Smart homes are the wave of the future. As technology continues to evolve at lightning speed, more and more parts of your home will be connected. While this blanket of technology can be quite convenient, and in some cases can improve your overall home security, there are certain security risks that come with connecting your home to a network. Here are some security risks you may not have considered.
Smart Home Security Attacks
Security threats continue to evolve, but these are some of the most commonly seen attacks today:
Man-in-the-Middle: In a man-in-the-middle attack, the attacker breaches or spoofs communications between two connected systems. For example, a man-in-the-middle attack might disable a smart air conditioner during a heat wave.
Data Theft: Smart devices tend to gather a great deal of personal information about their users. If not properly protected, this data can be accessed and exploited.
Device Hijacking: In device hijacking, the attacker takes control of a smart device, potentially gaining access to the entire network. This type of attack is tough to notice, because the devices continue to operate as normal—at least, until your front door is remotely opened to allow a burglar entry.
Distributed Denial of Service (DDoS): Denial of service attacks temporarily or indefinitely disrupt servers, rendering connected devices useless. A distributed denial of service attack is difficult to halt, because it infects multiple devices at once, turning them into addition attack bots and further flooding the target from wildly different sources.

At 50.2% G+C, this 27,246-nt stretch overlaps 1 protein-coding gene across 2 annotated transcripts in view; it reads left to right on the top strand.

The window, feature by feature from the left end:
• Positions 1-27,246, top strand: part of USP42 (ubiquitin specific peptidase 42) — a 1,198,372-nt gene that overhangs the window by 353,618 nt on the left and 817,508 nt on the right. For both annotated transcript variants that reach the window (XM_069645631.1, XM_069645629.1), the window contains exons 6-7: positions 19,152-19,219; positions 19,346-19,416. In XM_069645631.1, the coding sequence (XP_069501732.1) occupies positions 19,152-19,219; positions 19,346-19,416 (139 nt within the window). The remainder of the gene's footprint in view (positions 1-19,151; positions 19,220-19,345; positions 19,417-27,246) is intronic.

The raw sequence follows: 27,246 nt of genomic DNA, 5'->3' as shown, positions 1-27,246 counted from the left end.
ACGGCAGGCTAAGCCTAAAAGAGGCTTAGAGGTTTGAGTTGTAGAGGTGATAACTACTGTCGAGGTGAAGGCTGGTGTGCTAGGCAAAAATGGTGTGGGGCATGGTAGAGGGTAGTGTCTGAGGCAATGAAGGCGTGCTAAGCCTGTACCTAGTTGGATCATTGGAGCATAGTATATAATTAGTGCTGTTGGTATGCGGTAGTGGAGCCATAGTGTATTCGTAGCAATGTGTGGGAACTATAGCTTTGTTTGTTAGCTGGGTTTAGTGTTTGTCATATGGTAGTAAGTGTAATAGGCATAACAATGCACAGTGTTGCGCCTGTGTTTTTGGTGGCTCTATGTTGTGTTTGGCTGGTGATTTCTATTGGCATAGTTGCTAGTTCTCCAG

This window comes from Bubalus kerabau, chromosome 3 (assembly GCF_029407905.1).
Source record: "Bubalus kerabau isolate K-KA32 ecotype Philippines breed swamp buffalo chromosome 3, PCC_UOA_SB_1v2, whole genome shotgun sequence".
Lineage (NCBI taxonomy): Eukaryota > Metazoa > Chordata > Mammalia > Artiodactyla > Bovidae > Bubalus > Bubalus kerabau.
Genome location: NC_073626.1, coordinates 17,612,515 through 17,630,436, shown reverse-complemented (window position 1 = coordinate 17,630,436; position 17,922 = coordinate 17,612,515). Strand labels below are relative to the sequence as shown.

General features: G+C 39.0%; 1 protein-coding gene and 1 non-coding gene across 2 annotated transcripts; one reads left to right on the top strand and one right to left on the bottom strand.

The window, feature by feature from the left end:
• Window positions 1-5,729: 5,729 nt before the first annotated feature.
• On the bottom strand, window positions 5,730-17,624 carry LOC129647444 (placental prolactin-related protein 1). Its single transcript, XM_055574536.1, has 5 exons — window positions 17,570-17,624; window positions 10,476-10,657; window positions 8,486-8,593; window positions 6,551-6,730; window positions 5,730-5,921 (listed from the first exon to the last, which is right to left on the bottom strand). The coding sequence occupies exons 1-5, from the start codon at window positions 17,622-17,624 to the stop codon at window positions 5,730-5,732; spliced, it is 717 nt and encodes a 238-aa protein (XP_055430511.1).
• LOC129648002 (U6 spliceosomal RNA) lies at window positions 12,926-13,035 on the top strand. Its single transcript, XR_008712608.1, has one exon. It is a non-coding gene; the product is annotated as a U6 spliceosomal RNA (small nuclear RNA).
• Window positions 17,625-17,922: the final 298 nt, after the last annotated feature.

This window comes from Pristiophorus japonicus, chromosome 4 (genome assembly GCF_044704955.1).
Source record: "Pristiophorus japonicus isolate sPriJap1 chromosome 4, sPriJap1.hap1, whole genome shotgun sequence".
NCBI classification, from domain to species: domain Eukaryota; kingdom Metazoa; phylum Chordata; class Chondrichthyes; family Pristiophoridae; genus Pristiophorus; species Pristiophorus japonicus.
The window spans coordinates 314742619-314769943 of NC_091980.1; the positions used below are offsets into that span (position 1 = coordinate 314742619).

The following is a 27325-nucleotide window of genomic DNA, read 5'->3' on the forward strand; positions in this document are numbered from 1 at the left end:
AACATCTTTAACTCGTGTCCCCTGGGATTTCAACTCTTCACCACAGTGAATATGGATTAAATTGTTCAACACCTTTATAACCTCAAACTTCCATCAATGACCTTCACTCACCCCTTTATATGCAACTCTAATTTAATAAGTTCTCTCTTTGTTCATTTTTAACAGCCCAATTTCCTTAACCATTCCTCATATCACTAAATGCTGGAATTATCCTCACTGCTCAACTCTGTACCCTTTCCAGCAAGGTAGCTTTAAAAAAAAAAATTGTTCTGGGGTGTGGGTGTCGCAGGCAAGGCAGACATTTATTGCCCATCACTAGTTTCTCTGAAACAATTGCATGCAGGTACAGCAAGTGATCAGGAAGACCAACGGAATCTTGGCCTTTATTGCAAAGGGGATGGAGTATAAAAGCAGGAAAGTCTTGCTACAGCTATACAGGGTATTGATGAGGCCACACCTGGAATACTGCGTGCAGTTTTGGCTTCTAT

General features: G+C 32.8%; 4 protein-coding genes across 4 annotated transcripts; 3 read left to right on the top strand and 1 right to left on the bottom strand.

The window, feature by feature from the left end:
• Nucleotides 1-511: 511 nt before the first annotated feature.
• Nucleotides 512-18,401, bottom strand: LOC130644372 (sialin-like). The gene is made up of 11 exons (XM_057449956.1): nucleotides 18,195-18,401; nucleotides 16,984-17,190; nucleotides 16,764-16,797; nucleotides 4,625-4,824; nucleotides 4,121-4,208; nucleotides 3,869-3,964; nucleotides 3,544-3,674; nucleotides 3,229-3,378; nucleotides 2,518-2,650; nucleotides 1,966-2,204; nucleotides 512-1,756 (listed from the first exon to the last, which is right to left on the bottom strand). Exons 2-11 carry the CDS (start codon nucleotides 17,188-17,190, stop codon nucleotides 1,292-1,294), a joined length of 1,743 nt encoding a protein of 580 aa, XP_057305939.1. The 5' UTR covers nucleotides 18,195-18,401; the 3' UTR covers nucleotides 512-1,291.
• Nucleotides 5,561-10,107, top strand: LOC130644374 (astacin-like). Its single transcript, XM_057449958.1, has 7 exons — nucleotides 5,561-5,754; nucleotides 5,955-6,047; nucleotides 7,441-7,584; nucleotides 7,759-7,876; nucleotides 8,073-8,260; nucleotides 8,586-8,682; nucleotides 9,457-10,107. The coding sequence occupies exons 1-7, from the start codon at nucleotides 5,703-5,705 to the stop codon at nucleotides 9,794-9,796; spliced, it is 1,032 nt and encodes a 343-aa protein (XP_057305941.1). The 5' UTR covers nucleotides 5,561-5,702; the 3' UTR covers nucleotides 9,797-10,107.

Permanent Denial of Service (PDoS): While distributed denial of service attacks can render infected devices useless for a long period of time, permanent denial of service attacks damage them permanently. For example, fake data fed to thermostats could cause them to overheat beyond repair.
Smart Home Security Measures
Fortunately, there are a number of ways that good smart home device manufacturers can protect your smart home against cyber attacks. These include, but are not limited to:
Secure Boot: Secure boot technology uses complex encryption to ensure that devices only execute code generated by trusted parties.
Mutual Authentication: Mutual authentication ensures that both the device and the network are legitimate before they begin exchanging data.
Encrypted Communication: Encryption prevents digital eavesdropping by ensuring that only the device and its cloud-based infrastructure can understand the transmitted data.
Security Monitoring: Your smart home’s network should use active security monitoring to log data such as connectivity traffic and analyze it to detect potential threats. When a threat is detected the system should automatically execute a security protocol such as quarantining a suspicious device.
Security Lifecycle Management: Your service providers and equipment manufacturers should be able to manually control device and network security as needed, such as to push replacement device keys during cyber disaster recovery. In addition, secure device decommissioning is needed to make sure scrapped devices cannot be exploited.
The lifecycle management feature allows service providers and OEMs to control the security
It is not necessary to become an expert in cyber security to safely use smart devices. However, it is important to be aware of basic cyber security threats to your smart home, and to choose device manufacturers and service providers who take security seriously. Always follow their instructions for keeping your home safe and protected.
Ready to Get Started?
If you are ready to form a relationship with a reliable, trustworthy locksmith, contact Texas Premier Locksmith today at (866) 948-8188.